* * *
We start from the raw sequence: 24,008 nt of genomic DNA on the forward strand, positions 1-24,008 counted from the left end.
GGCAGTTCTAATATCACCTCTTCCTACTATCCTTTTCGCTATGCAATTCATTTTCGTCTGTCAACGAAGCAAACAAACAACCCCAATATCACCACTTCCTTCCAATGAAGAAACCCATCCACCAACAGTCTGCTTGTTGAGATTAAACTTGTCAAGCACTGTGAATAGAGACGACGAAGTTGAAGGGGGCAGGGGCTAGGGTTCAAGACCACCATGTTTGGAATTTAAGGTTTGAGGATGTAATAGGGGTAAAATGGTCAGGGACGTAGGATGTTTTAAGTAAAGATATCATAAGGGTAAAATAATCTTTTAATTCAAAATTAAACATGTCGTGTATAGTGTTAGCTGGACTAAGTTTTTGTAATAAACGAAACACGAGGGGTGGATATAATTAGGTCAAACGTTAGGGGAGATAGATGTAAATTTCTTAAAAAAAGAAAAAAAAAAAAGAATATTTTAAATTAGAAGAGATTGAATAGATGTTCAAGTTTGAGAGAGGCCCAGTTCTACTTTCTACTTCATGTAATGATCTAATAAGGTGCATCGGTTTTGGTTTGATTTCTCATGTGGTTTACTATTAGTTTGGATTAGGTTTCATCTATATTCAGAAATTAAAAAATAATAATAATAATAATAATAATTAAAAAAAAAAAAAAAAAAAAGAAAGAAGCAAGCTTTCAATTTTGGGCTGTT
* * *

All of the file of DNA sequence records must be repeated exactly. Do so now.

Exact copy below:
We start from the raw sequence: 24,008 nt of genomic DNA on the forward strand, positions 1-24,008 counted from the left end.
GGCAGTTCTAATATCACCTCTTCCTACTATCCTTTTCGCTATGCAATTCATTTTCGTCTGTCAACGAAGCAAACAAACAACCCCAATATCACCACTTCCTTCCAATGAAGAAACCCATCCACCAACAGTCTGCTTGTTGAGATTAAACTTGTCAAGCACTGTGAATAGAGACGACGAAGTTGAAGGGGGCAGGGGCTAGGGTTCAAGACCACCATGTTTGGAATTTAAGGTTTGAGGATGTAATAGGGGTAAAATGGTCAGGGACGTAGGATGTTTTAAGTAAAGATATCATAAGGGTAAAATAATCTTTTAATTCAAAATTAAACATGTCGTGTATAGTGTTAGCTGGACTAAGTTTTTGTAATAAACGAAACACGAGGGGTGGATATAATTAGGTCAAACGTTAGGGGAGATAGATGTAAATTTCTTAAAAAAAGAAAAAAAAAAAAGAATATTTTAAATTAGAAGAGATTGAATAGATGTTCAAGTTTGAGAGAGGCCCAGTTCTACTTTCTACTTCATGTAATGATCTAATAAGGTGCATCGGTTTTGGTTTGATTTCTCATGTGGTTTACTATTAGTTTGGATTAGGTTTCATCTATATTCAGAAATTAAAAAATAATAATAATAATAATAATAATTAAAAAAAAAAAAAAAAAAAAGAAAGAAGCAAGCTTTCAATTTTGGGCTGTT